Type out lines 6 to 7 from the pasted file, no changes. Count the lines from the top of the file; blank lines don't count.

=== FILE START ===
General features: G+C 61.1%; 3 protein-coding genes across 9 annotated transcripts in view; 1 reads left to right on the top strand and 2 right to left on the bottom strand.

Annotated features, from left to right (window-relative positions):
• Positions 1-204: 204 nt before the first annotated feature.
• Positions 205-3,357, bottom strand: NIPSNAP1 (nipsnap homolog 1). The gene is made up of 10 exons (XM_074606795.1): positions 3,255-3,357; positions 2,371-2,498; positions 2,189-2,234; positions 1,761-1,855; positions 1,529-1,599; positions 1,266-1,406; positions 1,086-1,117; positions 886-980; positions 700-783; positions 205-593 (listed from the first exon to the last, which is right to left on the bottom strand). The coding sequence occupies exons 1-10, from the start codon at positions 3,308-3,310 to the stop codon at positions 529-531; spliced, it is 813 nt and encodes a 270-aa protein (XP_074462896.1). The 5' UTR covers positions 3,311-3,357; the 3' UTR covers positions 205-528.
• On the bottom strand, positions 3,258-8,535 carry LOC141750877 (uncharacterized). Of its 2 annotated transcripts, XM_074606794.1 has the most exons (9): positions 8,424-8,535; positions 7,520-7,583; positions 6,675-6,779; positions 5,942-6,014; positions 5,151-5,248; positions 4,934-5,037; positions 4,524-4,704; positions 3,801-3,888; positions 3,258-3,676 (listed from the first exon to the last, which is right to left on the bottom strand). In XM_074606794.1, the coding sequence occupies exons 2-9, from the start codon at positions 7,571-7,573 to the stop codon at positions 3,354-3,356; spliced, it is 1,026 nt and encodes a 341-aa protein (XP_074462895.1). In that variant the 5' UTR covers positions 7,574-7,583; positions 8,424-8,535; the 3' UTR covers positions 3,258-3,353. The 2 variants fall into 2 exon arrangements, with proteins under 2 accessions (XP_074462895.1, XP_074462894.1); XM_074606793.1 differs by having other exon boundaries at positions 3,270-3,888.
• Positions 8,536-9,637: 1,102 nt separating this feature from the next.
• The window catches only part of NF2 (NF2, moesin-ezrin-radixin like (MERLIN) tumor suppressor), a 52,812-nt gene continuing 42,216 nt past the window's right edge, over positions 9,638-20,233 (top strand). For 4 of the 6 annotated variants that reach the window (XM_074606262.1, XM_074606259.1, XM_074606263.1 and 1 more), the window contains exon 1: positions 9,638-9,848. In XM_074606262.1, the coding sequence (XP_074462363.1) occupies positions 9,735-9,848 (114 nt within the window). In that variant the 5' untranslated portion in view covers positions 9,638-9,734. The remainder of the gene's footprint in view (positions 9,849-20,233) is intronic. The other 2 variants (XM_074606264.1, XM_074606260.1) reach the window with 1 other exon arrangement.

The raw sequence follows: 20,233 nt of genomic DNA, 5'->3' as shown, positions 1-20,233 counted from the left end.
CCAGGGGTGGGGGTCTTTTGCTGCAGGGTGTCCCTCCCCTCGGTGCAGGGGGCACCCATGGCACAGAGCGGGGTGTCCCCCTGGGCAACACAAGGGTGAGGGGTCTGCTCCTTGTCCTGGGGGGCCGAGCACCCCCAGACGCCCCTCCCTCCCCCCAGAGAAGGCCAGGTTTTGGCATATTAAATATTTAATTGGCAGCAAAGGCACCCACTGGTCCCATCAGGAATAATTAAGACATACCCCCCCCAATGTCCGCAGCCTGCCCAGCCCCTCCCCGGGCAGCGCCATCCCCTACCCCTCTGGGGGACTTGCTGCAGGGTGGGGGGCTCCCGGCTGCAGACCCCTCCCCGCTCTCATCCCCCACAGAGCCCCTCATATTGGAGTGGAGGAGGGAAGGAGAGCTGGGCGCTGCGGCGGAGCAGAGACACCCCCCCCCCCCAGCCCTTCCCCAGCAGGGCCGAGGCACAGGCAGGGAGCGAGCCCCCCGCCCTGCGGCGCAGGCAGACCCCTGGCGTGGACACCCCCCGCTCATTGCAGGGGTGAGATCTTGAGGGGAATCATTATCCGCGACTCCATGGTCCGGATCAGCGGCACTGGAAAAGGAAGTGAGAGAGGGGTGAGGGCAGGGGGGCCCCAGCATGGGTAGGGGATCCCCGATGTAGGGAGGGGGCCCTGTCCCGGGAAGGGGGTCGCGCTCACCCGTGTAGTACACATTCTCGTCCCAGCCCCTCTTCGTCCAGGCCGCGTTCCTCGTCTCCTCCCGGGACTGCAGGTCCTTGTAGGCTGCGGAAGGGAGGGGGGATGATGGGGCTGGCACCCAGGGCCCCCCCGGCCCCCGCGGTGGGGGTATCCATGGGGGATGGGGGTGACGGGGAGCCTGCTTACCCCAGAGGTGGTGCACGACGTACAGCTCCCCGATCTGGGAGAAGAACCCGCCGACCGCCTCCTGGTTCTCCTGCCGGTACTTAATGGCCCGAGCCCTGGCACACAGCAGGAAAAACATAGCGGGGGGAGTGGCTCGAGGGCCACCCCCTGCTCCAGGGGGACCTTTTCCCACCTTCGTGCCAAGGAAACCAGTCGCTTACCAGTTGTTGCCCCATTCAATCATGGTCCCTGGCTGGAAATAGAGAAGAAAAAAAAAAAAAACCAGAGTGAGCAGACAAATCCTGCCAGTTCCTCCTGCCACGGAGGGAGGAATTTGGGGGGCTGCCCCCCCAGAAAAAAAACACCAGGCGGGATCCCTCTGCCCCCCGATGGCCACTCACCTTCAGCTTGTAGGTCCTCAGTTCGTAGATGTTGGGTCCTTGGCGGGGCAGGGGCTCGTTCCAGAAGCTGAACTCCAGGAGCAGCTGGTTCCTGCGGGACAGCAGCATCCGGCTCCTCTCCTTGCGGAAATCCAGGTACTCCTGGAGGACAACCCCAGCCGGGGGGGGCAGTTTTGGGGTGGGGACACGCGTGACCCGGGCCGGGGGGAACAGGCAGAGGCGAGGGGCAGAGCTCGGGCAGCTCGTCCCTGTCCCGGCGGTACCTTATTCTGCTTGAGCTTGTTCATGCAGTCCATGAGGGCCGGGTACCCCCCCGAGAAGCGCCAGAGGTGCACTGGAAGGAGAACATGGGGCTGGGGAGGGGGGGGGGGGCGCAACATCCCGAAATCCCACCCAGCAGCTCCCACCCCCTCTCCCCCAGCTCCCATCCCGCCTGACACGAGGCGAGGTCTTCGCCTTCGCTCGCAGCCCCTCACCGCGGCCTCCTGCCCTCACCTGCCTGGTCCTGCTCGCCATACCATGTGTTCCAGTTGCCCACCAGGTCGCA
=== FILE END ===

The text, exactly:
• Positions 8,536-9,637: 1,102 nt separating this feature from the next.
• The window catches only part of NF2 (NF2, moesin-ezrin-radixin like (MERLIN) tumor suppressor), a 52,812-nt gene continuing 42,216 nt past the window's right edge, over positions 9,638-20,233 (top strand). For 4 of the 6 annotated variants that reach the window (XM_074606262.1, XM_074606259.1, XM_074606263.1 and 1 more), the window contains exon 1: positions 9,638-9,848. In XM_074606262.1, the coding sequence (XP_074462363.1) occupies positions 9,735-9,848 (114 nt within the window). In that variant the 5' untranslated portion in view covers positions 9,638-9,734. The remainder of the gene's footprint in view (positions 9,849-20,233) is intronic. The other 2 variants (XM_074606264.1, XM_074606260.1) reach the window with 1 other exon arrangement.